On Friday, journalists, colleagues and friends continued to pay tribute to David Carr, the beloved New York Times media columnist who died Thursday night at the age of 58 after collapsing in the paper's newsroom.
The Times ran an obituary for Carr on its front page Friday morning and film critic A.O. Scott penned a touching remembrance of his friend inside the paper.
"David was our champion: the best we had and also the one who would go out into the world every week to make the case for what we do," Scott wrote. "He understood better than anyone how hard the job can be, how lonely, how confusing, how riddled with the temptations of cynicism and compromise. And yet he could make it look so easy, and like the most fun you could ever hope to have."
New York Times public editor Margaret Sullivan praised the paper for its tributes to Carr and compiled some of her favorite remembrances from around the Web in a post.
"The Times did right by its brilliant media columnist," Sullivan wrote.
Journalists who knew Carr deeply -- as well as those who had met the columnist only in passing -- shared stories of his ability to inspire hope in young writers.
"There are hundreds and hundreds of people out there who believe that, secretly, they were David Carr's favorite," wrote Gawker's Hamilton Nolan. "And maybe we all were. He had the rare emotional capacity to make each of us his favorite, one by one by one."
In a piece titled, "For a young journalist, there was no better champion than David Carr," Quartz's Jenni Avins recalled the columnist fighting for her to receive a $9,000 grant from the City University of New York, despite other member's of the panel having reservations.
"He was a great champion of us -- or maybe more like a gruff guardian angel, smoking outside the Times building, offering counsel to whomever was bold enough to approach him," Avins wrote. "That will be a great part of his legacy, beyond his incredible archive. As generous as he was with us, it’s a wonder he had any time to write."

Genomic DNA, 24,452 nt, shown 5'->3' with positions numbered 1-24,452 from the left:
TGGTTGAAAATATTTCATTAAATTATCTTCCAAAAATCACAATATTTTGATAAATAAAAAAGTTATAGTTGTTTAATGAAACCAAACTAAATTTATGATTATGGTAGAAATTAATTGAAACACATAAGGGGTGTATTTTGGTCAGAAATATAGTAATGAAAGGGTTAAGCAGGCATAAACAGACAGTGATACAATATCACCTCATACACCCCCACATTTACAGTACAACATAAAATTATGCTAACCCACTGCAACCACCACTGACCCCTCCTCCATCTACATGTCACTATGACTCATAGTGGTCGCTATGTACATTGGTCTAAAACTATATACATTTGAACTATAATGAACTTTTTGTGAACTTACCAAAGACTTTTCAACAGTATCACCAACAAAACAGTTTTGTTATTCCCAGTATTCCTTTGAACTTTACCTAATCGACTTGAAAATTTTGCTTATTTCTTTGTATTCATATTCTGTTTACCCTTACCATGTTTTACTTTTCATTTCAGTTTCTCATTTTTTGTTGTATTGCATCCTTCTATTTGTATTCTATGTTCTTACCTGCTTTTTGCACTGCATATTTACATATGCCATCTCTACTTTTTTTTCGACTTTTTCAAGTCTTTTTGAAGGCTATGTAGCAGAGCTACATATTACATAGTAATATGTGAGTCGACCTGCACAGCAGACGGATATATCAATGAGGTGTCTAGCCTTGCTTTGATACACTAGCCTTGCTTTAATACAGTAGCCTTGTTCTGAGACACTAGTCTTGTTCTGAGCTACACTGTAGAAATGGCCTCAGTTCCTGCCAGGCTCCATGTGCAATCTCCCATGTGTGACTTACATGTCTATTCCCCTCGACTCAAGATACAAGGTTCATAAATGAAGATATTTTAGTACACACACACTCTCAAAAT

Having edited the Washington City Paper from 1995 to 2000 before moving to New York, Carr's colleagues from D.C. also paid tribute to the media columnist.
CNN's Jake Tapper, a senior writer at WCP in the late-1990s, praised his former boss, saying the opportunity to have Carr as an "editor, a friend, and a mentor was a tremendous blessing."
"In addition to standing for what was right in journalism," he also stood for the need for humility, Tapper said. "He publicly second-guessed himself, was nakedly open about his struggles with drug addiction, and was never above bringing his errors to light. It only made him of more value."
"Beyond all of that, of course, he was a dear friend and a loving father and husband," he continued. "I am heartbroken and the world is a poorer place."
Washington Post media reporter Erik Wemple, a former senior editor at WCP and friend of Carr's, also looked back fondly on the columnist's career, remembering his strength of character both on and off the page.
"David loved a great many people. He loved them with hugs and e-mails and tweets and advice and wisecracks. And he did it at all hours," Wemple wrote. "Whenever we hung out, I’d feel inadequate when I’d shove off to bed at midnight or so, leaving him alone with his dog, Charlie, and his computer for God-knows-how-many more hours of work. He died at 58, which sounds young until you consider all he did."